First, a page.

Reframing How We Think of God: This also accounts for what is happening when past and present God-worshipers (like me) speak of their experienced, interpersonal-like relationship with God (more hereherehere and here). In prayer and contemplation they are at least dimly aware of themselves as interactive "parts" interacting ("dialoguing") with the likewise all-inclusively interactive whole of reality.** They analogically*** attribute immeasurably greater versions of awareness, empathy, responsiveness, purposefulness, love, etc., to the all-inclusively interactive whole of reality, because these are taken to be among the most inclusive versions of being interactive on the worshipers' level. The interaction is experienced as more "I/You-ish" than "I/It-ish," as Martin Buber might say. There is nothing unreasonable about this. It would instead be unreasonable to object to this.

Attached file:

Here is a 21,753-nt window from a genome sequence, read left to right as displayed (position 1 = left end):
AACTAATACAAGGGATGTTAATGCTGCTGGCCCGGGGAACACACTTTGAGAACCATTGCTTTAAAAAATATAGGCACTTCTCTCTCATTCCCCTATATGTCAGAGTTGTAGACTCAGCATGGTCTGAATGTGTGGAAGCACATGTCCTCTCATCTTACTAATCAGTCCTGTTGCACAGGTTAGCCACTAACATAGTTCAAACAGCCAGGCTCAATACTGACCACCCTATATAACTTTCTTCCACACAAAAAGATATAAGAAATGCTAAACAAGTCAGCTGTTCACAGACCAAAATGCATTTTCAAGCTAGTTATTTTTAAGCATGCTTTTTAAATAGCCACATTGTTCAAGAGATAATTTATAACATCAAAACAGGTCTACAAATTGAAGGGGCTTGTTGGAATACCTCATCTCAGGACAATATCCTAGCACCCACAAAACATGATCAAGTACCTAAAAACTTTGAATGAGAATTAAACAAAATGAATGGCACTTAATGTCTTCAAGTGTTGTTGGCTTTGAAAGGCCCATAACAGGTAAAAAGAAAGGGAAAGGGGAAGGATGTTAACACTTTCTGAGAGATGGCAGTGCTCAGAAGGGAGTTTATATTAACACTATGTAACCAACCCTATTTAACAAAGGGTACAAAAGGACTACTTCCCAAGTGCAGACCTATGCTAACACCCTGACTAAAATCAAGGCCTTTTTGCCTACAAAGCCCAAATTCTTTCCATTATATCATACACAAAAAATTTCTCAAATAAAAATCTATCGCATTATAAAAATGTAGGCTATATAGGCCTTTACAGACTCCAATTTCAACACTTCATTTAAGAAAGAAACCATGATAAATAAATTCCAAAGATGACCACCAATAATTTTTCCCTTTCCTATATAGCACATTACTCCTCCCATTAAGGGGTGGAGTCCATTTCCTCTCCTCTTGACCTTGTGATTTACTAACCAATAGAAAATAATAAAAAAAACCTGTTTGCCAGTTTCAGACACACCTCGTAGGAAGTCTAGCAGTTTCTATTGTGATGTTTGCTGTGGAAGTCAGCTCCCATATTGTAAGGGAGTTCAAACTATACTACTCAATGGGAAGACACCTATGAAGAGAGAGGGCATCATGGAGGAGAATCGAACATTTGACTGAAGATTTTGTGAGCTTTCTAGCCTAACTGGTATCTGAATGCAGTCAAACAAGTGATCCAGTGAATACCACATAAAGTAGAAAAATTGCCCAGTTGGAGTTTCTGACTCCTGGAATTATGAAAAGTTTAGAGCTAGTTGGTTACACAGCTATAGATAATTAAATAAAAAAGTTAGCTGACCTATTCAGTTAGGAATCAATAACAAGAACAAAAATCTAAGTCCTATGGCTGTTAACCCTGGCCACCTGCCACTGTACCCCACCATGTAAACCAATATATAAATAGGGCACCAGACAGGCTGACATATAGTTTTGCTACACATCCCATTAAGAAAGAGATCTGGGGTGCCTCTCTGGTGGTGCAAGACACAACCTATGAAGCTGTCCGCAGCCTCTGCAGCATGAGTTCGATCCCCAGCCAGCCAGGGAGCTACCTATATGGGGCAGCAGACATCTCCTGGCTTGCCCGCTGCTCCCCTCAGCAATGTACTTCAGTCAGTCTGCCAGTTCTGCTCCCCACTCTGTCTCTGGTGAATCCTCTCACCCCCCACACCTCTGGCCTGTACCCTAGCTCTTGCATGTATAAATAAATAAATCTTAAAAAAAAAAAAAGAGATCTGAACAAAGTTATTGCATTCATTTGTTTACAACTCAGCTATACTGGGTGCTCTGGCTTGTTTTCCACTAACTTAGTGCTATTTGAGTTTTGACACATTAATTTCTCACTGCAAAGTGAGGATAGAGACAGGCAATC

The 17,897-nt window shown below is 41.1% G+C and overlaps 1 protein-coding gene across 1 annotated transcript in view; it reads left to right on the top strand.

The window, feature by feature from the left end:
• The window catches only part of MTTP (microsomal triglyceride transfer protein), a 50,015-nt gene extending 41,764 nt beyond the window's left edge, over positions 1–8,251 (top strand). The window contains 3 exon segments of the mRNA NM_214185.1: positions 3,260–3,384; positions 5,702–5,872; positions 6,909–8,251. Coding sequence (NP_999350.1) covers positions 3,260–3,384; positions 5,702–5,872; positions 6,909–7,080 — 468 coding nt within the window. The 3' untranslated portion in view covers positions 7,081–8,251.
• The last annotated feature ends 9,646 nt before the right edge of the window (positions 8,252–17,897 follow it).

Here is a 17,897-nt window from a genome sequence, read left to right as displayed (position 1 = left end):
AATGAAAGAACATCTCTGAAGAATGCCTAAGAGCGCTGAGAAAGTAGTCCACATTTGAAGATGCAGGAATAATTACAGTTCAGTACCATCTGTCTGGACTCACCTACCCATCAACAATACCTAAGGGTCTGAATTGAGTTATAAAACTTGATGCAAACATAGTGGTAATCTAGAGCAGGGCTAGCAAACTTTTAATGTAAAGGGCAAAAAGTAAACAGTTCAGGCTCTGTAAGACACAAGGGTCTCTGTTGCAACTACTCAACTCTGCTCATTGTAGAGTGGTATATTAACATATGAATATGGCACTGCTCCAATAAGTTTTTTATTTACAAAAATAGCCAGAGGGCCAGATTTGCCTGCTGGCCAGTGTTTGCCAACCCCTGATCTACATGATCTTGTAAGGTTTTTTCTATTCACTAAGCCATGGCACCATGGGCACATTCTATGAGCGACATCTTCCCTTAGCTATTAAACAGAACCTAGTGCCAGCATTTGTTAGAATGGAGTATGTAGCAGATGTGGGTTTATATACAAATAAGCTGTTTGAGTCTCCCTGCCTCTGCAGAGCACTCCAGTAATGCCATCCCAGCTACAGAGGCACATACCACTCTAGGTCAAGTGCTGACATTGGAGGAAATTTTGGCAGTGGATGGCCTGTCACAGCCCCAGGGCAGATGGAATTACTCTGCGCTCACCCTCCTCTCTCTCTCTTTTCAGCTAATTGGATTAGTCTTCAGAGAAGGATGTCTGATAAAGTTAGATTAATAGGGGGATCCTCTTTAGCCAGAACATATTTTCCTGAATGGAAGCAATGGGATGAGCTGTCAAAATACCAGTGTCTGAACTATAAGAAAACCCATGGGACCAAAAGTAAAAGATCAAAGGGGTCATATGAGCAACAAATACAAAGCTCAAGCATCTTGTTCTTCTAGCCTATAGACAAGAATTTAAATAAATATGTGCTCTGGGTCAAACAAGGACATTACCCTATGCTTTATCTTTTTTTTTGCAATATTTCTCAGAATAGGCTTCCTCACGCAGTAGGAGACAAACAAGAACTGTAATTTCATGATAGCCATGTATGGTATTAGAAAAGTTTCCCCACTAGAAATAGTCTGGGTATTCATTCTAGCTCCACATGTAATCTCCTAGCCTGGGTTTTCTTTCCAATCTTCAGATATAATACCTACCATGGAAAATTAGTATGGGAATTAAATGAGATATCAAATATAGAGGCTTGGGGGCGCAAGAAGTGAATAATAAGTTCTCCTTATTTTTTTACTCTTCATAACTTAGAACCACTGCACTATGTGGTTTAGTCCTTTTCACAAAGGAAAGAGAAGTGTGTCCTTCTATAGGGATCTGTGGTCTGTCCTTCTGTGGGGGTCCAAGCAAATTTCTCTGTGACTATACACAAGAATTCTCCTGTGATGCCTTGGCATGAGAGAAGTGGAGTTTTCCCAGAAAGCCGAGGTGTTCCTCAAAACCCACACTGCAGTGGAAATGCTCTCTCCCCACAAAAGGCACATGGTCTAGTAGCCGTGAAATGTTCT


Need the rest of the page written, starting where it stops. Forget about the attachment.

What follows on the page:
Reframing How We think of Pantheism & Its Alternatives. Pantheism "equates God directly with the whole of reality" [Richard Grigg, Beyond the God Delusion (Minneapolis: Fortress Press, 2008), p. 68]. In its own way, so does process theism, at least as I am presenting it—God is the whole of reality understood as all-inclusively interactive. But process theists don't equate the whole of reality with the currently known universe (as Grigg does), and they don't like to be called pantheists. They prefer to be called panentheists, insisting that the whole (God) and the parts are dynamically both in and beyond one another. Maybe that's quibbling. Charles Hartshorne did at first call his process theism a "new pantheism" before deciding the term was misleading (more here). The reason he changed his mind is that too many people equate pantheism with Spinoza's pantheism. For Spinoza the whole of reality is totally active, while its parts are totally passive, so there is no true interaction—when parts of reality appear to interact with each other, they are actually passively expressing the one and only activity of the whole of reality. Process thought and process theism reject this—both the parts of reality (all of them) and the whole of reality truly interact, and nothing is totally active or totally passive. The whole of reality influences the parts but does not control them, and the parts of reality influence but do not control the whole. This means, again, that we, as "parts," can have an intimate, dialogical, interpersonal-like relationship with the whole of reality, something Spinoza could never entertain with his commitment to monism and total determinism. Process theists would tend to agree, fairly or not, with Richard Dawkins in calling Spinoza's (and Einstein's) pantheism "sexed-up atheism." And they would probably say the same thing about Richard Grigg's pantheism, which equates God, the whole of reality, with a "closed system of purely physical cause and effect" (p. 55). Process thinkers find no evidence for a totally closed system anywhere. There is ample evidence for partly closed systems (and to that extent they illustrate the laws of thermodynamics), but never for totally closed systems (and to that extent such laws don't apply). (The data pointing to "the Big Bang" do not prove that our universe is totally closed, because cosmologists continue to disagree over what the data mean—more here). And process theists don't feel obliged to regard interactive systems of cause and effect as "purely physical," since the meaning of "physical" seems to change over time just as much as the meaning of "mental," "spiritual" or "divine" (see Hempel's Dilemma).